The timing of some nonrenewal notices - 10 days for workers' compensation insurance, - is set by law. For most commercial policies, however, usually the only way to know what is true is for the insured to review the current policy and see what it says. Either way, the insurer knows that if it does not issue a notice of nonrenewal on time, the insurer must renew a policy. The notice means that the insurer is making clear that you cannot count on having the coverage renewed by your insurer when the policy expires.
Note: It is not uncommon for nonrenewal notices to be sent to the agent or broker of record rather than to the policyholder/insured. If you've changed brokers recently, you might want to check with the former broker. Even if you have not made a change, calling your agent/broker to make sure that no notices have been received, especially on the policies that are most important to you, is prudent.
Many insurers purchase "reinsurance" to help them pay claims should the number and size of the claims they must pay be more than they can afford. Reinsurance can be thought of as insurance for insurance companies. Large, financially strong insurers usually don't need to purchase as much reinsurance as their competitors, but virtually all insurers buy some. Reinsurance helps protect you as a policyholder, as it increases the likelihood that your insurer will be able to pay its claims.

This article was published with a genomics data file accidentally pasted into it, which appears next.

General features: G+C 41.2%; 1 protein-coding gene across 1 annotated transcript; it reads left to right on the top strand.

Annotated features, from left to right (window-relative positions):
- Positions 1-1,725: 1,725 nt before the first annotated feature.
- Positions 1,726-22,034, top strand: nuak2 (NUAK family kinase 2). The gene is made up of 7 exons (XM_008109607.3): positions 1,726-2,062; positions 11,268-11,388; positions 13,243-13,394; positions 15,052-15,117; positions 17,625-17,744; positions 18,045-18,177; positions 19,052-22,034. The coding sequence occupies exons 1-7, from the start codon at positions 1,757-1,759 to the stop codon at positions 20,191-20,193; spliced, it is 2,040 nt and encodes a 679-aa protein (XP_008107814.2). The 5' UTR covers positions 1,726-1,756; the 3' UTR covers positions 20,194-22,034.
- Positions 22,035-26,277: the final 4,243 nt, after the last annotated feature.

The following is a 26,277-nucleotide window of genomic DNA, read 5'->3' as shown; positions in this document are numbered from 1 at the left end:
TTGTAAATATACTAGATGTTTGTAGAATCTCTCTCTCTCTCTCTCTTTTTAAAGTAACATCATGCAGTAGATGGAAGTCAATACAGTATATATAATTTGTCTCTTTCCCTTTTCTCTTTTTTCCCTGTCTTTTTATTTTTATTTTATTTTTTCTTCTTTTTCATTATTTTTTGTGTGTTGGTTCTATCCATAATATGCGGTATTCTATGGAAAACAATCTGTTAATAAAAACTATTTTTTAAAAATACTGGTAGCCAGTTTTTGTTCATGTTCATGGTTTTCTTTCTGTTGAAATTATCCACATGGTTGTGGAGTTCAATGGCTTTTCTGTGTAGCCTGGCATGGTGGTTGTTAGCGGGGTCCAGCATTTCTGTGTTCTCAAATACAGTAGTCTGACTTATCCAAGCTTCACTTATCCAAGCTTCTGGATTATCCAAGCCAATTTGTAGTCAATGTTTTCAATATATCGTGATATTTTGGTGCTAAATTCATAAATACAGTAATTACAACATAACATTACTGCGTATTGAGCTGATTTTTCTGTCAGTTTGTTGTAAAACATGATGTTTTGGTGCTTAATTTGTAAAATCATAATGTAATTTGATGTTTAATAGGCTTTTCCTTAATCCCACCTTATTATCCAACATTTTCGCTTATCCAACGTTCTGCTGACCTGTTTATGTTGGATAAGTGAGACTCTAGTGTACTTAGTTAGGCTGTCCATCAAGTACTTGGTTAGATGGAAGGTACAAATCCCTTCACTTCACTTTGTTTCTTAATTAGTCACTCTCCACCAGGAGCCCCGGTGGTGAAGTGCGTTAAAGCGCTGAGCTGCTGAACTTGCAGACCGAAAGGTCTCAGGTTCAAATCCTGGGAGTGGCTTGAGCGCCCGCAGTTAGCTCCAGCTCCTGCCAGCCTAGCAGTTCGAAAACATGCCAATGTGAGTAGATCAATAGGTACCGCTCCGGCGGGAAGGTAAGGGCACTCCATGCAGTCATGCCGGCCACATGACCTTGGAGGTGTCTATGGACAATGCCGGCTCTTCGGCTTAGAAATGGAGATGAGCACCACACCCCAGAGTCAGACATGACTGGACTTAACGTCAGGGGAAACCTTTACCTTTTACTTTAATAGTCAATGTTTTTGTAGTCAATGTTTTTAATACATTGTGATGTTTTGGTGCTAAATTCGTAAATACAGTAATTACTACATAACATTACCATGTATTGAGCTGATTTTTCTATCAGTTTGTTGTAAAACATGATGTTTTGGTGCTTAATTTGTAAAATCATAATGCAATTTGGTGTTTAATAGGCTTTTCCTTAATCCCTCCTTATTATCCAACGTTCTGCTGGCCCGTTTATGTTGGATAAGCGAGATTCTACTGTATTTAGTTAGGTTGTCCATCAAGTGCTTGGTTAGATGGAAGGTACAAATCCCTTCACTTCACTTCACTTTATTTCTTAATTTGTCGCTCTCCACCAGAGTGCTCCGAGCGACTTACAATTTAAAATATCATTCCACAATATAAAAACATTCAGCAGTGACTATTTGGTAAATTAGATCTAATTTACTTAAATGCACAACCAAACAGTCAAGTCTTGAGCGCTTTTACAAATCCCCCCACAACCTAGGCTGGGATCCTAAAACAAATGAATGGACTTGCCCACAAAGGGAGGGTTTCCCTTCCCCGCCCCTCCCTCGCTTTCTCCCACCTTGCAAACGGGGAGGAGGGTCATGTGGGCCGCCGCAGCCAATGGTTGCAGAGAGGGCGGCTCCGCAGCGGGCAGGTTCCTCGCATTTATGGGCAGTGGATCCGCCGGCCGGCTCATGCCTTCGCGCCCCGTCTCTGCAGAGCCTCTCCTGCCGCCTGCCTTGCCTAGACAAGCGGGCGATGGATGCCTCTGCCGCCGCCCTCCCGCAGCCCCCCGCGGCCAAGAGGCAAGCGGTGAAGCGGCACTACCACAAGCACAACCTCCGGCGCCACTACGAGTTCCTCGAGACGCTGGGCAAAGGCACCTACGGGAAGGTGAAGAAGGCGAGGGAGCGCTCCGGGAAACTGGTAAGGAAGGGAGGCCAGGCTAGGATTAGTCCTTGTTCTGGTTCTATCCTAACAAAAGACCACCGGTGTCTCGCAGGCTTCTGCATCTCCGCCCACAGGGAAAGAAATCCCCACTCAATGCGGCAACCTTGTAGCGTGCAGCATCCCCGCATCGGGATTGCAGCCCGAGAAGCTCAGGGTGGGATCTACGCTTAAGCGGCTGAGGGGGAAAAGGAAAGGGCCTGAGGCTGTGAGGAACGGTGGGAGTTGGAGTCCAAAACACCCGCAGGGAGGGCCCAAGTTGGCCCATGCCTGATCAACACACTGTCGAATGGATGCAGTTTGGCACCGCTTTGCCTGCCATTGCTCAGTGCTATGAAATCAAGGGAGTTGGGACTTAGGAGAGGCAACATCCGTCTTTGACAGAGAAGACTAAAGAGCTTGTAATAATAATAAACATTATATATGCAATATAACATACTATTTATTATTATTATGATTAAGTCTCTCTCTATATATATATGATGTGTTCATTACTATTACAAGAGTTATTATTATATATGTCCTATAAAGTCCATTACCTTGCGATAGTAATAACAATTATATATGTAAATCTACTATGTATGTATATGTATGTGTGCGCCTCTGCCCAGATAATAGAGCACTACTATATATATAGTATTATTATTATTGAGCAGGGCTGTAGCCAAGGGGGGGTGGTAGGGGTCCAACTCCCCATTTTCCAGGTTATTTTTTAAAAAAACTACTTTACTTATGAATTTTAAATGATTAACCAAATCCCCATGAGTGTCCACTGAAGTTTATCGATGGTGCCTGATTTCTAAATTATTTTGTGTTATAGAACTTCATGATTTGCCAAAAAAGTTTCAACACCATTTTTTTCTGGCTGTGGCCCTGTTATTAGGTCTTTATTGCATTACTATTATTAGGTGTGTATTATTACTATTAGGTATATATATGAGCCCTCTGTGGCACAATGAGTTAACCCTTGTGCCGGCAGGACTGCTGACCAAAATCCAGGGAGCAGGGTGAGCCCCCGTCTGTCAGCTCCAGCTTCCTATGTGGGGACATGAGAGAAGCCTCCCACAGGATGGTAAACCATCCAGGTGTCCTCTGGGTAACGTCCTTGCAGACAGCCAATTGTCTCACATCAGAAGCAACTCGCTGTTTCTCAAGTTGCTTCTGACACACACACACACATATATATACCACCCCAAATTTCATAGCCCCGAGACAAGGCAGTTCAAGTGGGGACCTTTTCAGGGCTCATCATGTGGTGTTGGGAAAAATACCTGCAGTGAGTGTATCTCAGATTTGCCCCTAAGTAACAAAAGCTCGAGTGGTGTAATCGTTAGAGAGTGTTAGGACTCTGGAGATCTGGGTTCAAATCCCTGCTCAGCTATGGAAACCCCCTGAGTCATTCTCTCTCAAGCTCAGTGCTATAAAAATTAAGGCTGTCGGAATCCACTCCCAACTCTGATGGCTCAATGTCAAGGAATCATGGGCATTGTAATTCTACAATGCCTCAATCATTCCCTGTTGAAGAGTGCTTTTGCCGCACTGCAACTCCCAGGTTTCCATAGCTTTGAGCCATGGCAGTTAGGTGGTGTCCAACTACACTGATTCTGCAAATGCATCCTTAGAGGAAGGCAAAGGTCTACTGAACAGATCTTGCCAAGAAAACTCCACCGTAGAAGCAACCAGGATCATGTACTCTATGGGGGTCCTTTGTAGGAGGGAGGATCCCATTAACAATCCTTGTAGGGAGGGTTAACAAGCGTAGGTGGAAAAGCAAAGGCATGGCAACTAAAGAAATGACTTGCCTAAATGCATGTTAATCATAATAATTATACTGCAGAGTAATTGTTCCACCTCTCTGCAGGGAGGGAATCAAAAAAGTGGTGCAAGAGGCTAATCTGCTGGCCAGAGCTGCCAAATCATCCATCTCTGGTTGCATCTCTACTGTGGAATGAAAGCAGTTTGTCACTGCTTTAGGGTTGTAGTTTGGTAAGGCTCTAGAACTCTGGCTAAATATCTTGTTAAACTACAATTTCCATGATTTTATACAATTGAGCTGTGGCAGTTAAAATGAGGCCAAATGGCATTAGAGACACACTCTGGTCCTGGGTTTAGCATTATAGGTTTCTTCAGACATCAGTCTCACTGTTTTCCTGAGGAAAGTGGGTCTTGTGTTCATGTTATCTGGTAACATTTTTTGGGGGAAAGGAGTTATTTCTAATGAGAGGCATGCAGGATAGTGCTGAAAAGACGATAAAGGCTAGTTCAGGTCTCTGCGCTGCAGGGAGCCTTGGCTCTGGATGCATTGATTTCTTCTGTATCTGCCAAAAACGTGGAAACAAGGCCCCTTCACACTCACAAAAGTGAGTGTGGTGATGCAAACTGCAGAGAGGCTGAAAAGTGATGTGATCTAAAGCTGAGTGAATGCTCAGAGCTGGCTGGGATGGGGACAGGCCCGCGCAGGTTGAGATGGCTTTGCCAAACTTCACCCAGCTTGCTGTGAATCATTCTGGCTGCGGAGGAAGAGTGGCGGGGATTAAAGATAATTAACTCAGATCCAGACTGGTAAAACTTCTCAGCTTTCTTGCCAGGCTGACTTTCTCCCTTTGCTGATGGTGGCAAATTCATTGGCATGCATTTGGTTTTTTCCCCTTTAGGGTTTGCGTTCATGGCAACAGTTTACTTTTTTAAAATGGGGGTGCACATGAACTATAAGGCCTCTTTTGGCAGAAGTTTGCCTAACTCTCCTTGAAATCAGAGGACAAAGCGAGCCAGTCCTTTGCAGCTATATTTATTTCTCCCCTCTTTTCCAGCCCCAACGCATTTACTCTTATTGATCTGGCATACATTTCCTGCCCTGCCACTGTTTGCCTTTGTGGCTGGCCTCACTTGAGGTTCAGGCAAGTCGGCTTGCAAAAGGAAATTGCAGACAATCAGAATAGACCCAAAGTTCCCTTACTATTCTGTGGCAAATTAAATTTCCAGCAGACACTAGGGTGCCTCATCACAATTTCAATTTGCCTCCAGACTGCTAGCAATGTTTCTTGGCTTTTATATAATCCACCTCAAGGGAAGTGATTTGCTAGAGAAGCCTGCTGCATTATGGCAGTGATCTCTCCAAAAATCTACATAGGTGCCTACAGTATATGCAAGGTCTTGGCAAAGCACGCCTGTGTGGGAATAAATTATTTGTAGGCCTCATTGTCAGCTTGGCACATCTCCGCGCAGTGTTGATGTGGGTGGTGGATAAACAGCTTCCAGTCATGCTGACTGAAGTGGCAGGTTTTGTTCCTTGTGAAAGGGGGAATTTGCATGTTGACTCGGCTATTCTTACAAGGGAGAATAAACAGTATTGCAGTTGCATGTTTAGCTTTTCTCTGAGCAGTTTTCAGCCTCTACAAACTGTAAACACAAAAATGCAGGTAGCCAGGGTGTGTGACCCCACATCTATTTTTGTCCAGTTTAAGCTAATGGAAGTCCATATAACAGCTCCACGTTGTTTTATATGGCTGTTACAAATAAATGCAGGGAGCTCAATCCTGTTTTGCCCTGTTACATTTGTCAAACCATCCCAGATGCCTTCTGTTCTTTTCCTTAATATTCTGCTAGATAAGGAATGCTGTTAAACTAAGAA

Reinsurance contracts typically renew every 12 months. Reinsurers are generally obligated to give notice to the insurers (their "policyholders") before they nonrenew a reinsurance policy. The effect that this may have on you, as a policyholder, is that if your insurance company's reinsurer has issued a notice of nonrenewal to your insurer, your insurer might not renew your policy. Without reinsurance, an insurer would have to weigh not selling coverage at all or selling it to far fewer people, because it cannot do so unless it believes that it can keep the promise it sells with the policy: to pay your claims.
Reinsurers recently testified before members of the United States Congress that many of them are not willing to promise to renew the policies they sold insurers this year. There are reports of projected price increases, as well as exclusions for "terrorism" for policies that are renewed. Insurers customarily have their reinsurance in place at least 60-90 days prior to current contract expiration, however right now 30 days is not uncommon. In the meantime, you know that you need insurance for yourself, and you have a nonrenewal notice in hand.
Suggestions for Commercial Customers
1. Ask if the nonrenewal notice you received is a function of the current reinsurance market.
If it is, your current insurer might still issue you a renewal policy, although it may have a terrorism exclusion (if not prohibited by law); cost more; and may have higher deductibles, co-insurance requirements, or less coverage.
If you are told it is not, you should begin immediately to find a new insurer. In either case, be sure you ask your agent or broker to start looking for alternative coverage. If you purchase directly, start looking yourself.
2. For some commercial property, the FAIR Plan (Massachusetts Property Insurance Underwriting Association) is a state-created alternative that might be able to provide some (limited) coverage. You can access it through an agent or broker, or directly at (617) 723-3800. While The FAIR Plan isn't required to insure everyone, if your risk is insurable or can be made insurable, you may be able to purchase coverage that will at least satisfy the requirements of a commercial lines loan or mortgage. But, for large risks, it probably won't be useful.